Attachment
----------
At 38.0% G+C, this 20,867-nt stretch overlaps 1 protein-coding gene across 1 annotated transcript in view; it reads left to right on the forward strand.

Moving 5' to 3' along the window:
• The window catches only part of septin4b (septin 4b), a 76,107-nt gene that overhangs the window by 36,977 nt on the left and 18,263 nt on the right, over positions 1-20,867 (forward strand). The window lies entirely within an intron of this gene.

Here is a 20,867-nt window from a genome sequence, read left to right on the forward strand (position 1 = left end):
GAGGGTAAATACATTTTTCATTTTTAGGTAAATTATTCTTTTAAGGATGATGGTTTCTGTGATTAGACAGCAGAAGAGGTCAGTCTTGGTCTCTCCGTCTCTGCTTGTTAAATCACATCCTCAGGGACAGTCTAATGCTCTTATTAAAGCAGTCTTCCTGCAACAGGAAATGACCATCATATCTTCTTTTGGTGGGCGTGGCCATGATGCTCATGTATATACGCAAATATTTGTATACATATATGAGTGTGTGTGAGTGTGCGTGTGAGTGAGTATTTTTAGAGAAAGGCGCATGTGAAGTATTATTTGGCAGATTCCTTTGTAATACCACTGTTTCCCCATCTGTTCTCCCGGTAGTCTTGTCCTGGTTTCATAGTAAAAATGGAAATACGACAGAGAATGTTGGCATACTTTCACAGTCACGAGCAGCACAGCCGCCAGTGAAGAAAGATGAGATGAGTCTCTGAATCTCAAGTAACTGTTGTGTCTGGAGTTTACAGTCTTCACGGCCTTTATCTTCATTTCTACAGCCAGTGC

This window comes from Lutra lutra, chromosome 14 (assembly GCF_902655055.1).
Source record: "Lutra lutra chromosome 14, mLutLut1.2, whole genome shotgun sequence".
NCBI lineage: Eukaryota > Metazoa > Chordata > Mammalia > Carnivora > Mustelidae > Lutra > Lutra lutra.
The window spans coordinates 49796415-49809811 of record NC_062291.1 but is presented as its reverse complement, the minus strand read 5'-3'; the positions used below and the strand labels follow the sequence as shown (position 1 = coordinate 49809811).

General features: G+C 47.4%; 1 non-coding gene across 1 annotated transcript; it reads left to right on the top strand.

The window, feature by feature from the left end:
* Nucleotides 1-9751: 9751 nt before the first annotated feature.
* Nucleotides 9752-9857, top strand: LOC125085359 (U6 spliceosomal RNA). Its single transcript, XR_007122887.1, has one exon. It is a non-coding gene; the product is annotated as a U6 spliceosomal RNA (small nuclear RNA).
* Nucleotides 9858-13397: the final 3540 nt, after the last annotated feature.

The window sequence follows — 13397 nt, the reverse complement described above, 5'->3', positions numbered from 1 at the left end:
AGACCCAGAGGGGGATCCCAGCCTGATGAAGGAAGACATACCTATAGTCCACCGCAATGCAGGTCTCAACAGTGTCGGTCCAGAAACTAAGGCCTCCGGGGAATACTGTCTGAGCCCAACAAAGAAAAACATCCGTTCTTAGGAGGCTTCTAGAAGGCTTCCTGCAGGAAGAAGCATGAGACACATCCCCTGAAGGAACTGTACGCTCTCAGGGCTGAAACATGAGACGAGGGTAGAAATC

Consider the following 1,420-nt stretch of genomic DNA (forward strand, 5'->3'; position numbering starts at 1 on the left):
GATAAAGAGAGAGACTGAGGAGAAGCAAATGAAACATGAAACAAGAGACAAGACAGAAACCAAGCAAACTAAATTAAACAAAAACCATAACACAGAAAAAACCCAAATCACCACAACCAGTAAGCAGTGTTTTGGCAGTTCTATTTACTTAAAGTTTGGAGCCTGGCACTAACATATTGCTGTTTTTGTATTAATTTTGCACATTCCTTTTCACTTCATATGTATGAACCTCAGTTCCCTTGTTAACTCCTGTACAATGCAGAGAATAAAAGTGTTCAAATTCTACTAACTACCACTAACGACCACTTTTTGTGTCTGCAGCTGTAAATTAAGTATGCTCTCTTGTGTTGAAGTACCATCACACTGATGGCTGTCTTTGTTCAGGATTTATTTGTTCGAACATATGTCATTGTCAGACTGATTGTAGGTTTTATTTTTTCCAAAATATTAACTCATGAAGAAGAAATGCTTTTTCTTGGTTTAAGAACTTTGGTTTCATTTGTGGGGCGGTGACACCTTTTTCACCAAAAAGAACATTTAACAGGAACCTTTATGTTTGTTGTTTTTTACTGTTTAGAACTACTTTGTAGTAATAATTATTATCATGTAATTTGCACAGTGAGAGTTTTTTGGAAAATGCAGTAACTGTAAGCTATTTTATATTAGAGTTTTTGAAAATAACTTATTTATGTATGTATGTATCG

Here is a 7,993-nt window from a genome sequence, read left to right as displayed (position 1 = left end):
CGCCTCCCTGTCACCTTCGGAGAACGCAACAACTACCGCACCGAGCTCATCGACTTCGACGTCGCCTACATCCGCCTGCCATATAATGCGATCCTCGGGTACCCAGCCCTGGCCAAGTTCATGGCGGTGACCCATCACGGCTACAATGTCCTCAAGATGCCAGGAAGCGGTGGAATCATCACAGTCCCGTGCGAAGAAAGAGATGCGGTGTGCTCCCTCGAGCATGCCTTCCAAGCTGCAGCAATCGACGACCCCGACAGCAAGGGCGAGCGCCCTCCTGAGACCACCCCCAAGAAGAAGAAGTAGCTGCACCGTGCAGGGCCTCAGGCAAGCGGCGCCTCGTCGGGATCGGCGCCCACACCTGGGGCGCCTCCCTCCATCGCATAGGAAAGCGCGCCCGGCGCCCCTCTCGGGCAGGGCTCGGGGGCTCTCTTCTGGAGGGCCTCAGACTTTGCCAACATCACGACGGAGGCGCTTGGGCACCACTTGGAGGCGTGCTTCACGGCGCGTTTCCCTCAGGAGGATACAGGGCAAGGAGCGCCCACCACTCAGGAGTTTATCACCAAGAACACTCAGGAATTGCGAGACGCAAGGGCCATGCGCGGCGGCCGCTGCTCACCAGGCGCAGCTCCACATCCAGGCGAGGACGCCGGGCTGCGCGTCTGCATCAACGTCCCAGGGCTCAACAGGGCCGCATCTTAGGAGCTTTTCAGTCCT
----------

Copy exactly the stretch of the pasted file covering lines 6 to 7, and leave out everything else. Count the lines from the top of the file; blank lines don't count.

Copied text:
This window comes from Lutra lutra, chromosome 14 (assembly GCF_902655055.1).
Source record: "Lutra lutra chromosome 14, mLutLut1.2, whole genome shotgun sequence".